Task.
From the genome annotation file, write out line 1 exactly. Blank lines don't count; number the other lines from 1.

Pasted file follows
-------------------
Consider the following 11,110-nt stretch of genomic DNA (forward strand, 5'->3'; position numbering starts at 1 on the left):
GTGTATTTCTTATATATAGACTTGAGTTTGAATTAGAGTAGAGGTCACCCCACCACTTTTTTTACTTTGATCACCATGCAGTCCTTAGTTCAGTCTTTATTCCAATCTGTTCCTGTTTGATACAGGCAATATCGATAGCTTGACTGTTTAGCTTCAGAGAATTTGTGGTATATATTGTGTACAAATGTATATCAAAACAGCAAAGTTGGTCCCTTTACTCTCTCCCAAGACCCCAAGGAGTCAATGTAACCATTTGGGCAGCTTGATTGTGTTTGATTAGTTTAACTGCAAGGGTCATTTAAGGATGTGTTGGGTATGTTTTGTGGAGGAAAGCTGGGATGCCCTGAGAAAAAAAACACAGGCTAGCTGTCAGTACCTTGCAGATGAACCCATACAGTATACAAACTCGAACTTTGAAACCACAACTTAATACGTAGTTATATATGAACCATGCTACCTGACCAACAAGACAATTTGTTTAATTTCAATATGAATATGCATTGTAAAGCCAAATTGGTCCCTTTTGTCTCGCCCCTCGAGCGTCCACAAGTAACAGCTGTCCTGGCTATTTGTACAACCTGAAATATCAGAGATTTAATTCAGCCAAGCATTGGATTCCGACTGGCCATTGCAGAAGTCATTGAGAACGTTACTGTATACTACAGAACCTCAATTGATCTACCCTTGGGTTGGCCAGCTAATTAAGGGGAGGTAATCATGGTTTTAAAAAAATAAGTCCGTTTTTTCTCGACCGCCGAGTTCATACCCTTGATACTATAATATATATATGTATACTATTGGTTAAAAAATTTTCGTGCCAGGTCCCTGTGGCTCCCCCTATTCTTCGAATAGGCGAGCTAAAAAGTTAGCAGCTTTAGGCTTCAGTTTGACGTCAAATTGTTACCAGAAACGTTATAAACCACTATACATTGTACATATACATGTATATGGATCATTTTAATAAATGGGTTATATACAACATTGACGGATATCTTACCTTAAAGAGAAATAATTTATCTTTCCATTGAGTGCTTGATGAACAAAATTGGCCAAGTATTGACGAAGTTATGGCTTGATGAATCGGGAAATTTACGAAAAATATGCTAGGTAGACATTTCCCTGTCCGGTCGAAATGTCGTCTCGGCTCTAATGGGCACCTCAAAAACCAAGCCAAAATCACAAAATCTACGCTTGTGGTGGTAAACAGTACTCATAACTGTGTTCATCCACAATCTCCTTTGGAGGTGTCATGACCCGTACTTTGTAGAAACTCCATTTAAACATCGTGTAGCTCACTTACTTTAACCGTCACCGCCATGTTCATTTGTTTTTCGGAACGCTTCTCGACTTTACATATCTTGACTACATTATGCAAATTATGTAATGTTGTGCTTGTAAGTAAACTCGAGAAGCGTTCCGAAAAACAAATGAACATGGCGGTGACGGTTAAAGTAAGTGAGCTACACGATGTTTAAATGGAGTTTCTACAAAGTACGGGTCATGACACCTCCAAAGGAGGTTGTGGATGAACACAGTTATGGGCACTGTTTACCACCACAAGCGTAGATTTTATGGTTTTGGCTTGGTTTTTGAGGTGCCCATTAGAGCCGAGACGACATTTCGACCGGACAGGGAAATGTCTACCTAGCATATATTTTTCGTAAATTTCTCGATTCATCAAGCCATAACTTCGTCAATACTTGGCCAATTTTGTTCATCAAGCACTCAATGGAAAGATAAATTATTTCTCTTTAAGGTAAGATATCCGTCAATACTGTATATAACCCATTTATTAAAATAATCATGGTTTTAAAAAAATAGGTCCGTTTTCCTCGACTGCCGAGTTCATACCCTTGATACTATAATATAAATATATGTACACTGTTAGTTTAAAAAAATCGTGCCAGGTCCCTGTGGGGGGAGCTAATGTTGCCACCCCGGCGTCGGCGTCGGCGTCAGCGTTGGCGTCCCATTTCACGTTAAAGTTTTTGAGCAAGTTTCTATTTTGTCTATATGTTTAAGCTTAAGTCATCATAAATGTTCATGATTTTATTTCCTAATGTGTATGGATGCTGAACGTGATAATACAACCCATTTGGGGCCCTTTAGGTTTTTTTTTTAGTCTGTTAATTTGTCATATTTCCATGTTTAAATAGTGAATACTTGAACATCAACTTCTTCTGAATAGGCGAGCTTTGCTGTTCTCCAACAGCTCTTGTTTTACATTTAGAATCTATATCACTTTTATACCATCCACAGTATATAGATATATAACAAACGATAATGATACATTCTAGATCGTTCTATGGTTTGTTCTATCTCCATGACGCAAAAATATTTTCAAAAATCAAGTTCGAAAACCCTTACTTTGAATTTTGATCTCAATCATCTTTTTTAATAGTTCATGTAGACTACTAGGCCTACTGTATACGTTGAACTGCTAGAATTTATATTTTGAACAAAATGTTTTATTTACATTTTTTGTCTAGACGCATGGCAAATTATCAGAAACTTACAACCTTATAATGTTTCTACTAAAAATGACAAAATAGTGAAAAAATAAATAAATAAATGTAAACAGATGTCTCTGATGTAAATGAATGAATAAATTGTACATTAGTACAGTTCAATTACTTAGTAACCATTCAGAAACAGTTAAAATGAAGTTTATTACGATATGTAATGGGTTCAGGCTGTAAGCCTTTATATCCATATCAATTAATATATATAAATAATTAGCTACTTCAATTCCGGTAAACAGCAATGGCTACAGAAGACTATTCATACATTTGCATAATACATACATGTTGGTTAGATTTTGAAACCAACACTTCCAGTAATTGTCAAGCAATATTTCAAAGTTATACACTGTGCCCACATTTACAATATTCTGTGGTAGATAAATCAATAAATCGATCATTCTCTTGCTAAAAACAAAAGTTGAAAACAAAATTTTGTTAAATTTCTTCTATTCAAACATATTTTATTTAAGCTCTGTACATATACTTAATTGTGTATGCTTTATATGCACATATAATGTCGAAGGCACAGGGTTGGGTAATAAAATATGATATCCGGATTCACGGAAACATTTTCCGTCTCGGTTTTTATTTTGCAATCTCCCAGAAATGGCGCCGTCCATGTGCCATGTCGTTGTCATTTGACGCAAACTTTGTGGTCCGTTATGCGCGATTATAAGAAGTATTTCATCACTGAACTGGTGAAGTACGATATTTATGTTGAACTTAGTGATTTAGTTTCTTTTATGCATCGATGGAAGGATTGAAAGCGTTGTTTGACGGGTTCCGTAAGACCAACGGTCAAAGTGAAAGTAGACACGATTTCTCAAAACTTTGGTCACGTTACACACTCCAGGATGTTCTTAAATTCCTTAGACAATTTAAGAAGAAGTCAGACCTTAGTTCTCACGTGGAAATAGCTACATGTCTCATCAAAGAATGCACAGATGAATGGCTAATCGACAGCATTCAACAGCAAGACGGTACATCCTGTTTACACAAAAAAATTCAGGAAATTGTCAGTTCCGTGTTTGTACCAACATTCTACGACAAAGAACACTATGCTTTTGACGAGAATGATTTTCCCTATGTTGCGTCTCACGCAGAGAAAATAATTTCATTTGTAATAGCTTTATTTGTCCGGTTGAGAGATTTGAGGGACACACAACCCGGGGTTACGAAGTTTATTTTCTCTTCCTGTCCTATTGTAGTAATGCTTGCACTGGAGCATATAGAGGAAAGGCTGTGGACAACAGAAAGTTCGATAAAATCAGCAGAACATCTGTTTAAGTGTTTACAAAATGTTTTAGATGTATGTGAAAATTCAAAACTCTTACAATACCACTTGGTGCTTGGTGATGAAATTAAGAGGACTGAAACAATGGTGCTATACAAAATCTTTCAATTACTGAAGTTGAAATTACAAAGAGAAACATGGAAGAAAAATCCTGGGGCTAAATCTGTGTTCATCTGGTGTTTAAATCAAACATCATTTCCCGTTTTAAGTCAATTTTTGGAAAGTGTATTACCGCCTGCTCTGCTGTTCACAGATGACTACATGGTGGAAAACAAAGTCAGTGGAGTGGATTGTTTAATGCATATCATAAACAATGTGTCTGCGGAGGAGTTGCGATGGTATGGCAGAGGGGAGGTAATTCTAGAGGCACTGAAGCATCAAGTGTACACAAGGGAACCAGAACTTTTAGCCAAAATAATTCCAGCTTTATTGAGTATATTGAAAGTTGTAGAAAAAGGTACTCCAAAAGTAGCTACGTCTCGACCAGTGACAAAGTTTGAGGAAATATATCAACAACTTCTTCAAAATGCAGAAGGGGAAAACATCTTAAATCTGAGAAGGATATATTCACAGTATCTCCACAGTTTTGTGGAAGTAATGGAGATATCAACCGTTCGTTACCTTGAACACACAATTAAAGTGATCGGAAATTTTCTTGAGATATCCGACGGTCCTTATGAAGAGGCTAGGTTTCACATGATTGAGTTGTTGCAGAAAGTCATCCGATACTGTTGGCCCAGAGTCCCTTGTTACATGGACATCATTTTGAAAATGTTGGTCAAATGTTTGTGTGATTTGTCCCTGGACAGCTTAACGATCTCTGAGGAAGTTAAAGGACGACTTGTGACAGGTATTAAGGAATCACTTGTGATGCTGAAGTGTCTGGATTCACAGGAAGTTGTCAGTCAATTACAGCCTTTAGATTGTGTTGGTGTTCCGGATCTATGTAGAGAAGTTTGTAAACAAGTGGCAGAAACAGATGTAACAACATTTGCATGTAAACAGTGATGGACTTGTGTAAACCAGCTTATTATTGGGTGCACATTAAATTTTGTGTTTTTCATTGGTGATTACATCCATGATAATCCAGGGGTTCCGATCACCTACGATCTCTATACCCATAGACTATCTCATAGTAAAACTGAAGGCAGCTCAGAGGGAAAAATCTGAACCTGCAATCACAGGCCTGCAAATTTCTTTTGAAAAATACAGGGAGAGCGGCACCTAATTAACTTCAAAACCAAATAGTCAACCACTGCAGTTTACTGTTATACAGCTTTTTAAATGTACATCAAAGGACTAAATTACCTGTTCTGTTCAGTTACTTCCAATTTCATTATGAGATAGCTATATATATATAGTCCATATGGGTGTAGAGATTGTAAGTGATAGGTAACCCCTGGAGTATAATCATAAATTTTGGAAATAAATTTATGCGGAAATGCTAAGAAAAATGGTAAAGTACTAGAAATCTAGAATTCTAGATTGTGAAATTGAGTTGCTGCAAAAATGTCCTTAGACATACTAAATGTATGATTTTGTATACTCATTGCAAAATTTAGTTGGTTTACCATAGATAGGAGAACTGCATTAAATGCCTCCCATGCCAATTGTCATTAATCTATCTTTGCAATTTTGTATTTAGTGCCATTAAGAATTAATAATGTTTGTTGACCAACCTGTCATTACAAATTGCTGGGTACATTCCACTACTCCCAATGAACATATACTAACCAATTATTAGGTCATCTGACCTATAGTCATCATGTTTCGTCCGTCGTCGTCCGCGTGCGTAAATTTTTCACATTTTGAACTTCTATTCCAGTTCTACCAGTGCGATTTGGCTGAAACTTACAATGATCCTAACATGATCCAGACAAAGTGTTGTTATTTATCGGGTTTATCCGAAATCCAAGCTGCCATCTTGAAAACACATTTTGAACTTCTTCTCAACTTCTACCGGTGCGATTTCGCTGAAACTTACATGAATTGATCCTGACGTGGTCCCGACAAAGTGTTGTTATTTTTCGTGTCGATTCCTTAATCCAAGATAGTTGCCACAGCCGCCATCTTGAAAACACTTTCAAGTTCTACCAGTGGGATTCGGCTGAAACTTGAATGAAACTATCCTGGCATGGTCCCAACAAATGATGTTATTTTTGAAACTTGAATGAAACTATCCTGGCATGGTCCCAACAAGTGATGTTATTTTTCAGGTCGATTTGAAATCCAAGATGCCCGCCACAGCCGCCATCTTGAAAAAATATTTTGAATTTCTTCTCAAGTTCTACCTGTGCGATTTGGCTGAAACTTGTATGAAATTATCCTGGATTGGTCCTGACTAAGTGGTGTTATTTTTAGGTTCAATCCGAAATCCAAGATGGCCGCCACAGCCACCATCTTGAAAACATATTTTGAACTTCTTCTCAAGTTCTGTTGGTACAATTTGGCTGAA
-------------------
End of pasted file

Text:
Consider the following 11,110-nt stretch of genomic DNA (forward strand, 5'->3'; position numbering starts at 1 on the left):